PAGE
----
Responsive Footnotes


In the responsive footnotes pattern, the footnotes at the very bottom of the page transform into sidenotes alongside body paragraphs. The numbered links within body text also appear and disappear, depending on the width of the browser. It’s a useful technique to display additional information on devices with ample screen space but still present the information to people using smaller devices.

Let’s check out the code that makes it work.


First off, we’re going to need a container for our content. I’m partial to an <article> element with the class name post. Fill it with a few paragraphs inside <p> elements as usual, supplying whatever content you see fit.

<article class="post">
<p><!-- paragraph text--></p>
<p><!-- some more text--></p>
<p><!-- yet even more text--></p>

Now, in order to mark the locations of your annotations, use the following format:

<sup class="post-marker"><a href="#note:1">1</a></sup>

The <sup> tag semantically identifies the child <a> element as a superscript and also allows us to use CSS properties on two unique elements later on. The href="#note:1" attribute allows users to click annotation markers, repositioning the browser window to reveal related footnotes.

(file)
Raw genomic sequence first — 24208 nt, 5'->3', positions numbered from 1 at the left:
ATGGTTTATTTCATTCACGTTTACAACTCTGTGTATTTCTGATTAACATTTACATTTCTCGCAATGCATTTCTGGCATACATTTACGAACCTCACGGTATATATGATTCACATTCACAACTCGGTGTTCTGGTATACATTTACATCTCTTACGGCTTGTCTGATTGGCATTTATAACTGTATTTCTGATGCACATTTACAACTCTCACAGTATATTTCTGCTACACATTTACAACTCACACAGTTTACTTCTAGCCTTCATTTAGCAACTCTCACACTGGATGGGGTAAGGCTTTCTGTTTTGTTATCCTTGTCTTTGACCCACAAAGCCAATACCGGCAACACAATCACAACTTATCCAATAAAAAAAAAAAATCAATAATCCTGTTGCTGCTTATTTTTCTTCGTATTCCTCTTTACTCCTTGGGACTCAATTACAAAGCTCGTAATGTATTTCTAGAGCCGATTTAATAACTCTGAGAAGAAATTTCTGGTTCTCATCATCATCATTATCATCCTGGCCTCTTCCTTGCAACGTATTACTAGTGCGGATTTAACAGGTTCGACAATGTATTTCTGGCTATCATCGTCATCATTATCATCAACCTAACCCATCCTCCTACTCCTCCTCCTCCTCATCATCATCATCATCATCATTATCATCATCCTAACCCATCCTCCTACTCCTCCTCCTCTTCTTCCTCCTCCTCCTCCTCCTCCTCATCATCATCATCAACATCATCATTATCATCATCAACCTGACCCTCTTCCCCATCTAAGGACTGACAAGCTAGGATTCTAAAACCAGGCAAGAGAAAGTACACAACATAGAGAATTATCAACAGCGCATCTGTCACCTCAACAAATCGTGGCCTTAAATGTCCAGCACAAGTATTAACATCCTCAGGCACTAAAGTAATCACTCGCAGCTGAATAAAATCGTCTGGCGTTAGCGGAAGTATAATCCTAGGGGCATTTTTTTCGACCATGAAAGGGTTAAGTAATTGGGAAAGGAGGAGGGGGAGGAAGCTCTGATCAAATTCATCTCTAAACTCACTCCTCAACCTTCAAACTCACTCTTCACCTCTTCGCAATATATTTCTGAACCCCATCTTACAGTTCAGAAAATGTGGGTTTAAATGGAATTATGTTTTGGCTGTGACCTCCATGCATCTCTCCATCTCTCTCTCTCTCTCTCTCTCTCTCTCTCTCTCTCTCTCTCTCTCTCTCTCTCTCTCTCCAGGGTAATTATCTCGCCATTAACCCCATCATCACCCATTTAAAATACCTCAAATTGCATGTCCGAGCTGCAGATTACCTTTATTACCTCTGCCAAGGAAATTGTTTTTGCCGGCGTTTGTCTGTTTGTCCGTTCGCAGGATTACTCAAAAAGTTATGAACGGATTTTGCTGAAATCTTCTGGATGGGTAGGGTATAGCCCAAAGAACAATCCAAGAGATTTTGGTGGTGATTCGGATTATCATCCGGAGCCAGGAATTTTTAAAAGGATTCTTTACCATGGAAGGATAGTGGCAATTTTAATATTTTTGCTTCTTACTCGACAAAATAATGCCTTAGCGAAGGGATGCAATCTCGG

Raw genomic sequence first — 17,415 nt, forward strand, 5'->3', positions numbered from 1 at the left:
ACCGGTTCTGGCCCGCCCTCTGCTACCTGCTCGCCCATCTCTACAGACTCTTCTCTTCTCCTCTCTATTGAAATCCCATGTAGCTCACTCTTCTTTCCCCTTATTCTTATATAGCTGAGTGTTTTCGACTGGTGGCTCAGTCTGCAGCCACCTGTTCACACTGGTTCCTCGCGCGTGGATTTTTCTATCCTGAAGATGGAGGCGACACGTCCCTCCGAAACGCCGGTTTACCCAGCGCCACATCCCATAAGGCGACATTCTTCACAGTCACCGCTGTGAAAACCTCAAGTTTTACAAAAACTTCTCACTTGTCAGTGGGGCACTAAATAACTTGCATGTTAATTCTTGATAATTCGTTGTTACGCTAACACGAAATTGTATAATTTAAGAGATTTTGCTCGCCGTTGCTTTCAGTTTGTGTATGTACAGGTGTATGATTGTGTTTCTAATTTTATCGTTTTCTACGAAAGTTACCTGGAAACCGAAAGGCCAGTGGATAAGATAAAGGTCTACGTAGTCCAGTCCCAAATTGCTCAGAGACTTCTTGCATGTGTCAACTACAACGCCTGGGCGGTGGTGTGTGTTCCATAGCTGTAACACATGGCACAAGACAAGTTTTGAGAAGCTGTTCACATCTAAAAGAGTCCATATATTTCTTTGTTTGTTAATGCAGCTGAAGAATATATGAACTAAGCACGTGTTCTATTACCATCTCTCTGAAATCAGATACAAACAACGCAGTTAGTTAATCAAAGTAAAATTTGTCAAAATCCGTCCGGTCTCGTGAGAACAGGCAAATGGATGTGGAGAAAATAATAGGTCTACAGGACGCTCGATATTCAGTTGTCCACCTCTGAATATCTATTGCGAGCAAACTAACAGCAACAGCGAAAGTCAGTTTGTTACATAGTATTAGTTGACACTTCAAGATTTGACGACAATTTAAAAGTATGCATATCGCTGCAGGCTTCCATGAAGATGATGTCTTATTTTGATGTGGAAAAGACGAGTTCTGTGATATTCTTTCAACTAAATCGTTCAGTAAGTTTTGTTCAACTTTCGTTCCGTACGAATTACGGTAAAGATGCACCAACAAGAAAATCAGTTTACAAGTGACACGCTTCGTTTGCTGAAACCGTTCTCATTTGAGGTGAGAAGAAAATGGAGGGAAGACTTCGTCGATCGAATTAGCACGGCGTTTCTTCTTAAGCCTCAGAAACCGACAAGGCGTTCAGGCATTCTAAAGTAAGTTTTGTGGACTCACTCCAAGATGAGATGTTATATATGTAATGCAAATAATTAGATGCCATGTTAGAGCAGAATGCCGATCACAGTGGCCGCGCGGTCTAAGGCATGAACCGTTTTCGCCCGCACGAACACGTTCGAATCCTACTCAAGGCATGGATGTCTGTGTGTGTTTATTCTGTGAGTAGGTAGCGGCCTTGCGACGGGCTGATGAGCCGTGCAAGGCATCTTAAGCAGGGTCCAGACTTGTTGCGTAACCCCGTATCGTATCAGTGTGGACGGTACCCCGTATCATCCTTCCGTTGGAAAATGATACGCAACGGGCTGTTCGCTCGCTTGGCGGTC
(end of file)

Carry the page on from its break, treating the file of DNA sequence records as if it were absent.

Once the body text is annotated with the intended markup, it’s time to provide the content of our footnotes and sidenotes. Right before the closing </article> tag, add the following ordered list, modified as needed for your content.

<ol class="post-footnotes">
<li id="note:1">This is the first annotation.</li>
<li id="note:2">This one’s the second.</li>
<li id="note:3">And this is the third.</li>

And that’s it for the HTML. Not so bad, right?


The first thing we need to do is create variables for the jQuery objects we’ll be using later.

var $document = $(document),
$post = $(".post"),
$markers = $(".post .post-marker"),
$footnotes = $(".post-footnotes");

Once that’s taken care of, we need to outline our goals and write code to do the following tasks:

  1. Identify each individual footnote within the .post-footnotes list.